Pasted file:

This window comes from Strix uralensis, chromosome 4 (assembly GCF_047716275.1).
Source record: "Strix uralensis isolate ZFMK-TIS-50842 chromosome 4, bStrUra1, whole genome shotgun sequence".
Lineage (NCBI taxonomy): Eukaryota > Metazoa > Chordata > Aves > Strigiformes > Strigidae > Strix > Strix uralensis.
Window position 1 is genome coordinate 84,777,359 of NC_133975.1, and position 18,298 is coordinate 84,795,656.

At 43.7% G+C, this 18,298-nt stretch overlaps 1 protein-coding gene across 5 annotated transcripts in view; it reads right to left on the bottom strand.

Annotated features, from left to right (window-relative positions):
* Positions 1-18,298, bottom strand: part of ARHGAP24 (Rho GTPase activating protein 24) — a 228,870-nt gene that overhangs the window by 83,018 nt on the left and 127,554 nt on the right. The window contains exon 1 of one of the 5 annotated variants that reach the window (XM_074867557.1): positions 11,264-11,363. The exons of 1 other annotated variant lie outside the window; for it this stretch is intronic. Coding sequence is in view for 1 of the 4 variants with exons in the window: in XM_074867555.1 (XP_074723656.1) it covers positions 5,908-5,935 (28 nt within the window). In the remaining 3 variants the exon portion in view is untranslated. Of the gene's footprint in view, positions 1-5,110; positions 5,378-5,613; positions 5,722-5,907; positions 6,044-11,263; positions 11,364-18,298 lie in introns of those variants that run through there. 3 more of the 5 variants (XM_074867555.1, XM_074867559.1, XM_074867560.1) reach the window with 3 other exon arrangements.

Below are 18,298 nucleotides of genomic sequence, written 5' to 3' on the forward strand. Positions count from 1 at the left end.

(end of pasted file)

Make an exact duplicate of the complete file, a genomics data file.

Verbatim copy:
This window comes from Strix uralensis, chromosome 4 (assembly GCF_047716275.1).
Source record: "Strix uralensis isolate ZFMK-TIS-50842 chromosome 4, bStrUra1, whole genome shotgun sequence".
Lineage (NCBI taxonomy): Eukaryota > Metazoa > Chordata > Aves > Strigiformes > Strigidae > Strix > Strix uralensis.
Window position 1 is genome coordinate 84,777,359 of NC_133975.1, and position 18,298 is coordinate 84,795,656.

At 43.7% G+C, this 18,298-nt stretch overlaps 1 protein-coding gene across 5 annotated transcripts in view; it reads right to left on the bottom strand.

Annotated features, from left to right (window-relative positions):
* Positions 1-18,298, bottom strand: part of ARHGAP24 (Rho GTPase activating protein 24) — a 228,870-nt gene that overhangs the window by 83,018 nt on the left and 127,554 nt on the right. The window contains exon 1 of one of the 5 annotated variants that reach the window (XM_074867557.1): positions 11,264-11,363. The exons of 1 other annotated variant lie outside the window; for it this stretch is intronic. Coding sequence is in view for 1 of the 4 variants with exons in the window: in XM_074867555.1 (XP_074723656.1) it covers positions 5,908-5,935 (28 nt within the window). In the remaining 3 variants the exon portion in view is untranslated. Of the gene's footprint in view, positions 1-5,110; positions 5,378-5,613; positions 5,722-5,907; positions 6,044-11,263; positions 11,364-18,298 lie in introns of those variants that run through there. 3 more of the 5 variants (XM_074867555.1, XM_074867559.1, XM_074867560.1) reach the window with 3 other exon arrangements.

Below are 18,298 nucleotides of genomic sequence, written 5' to 3' on the forward strand. Positions count from 1 at the left end.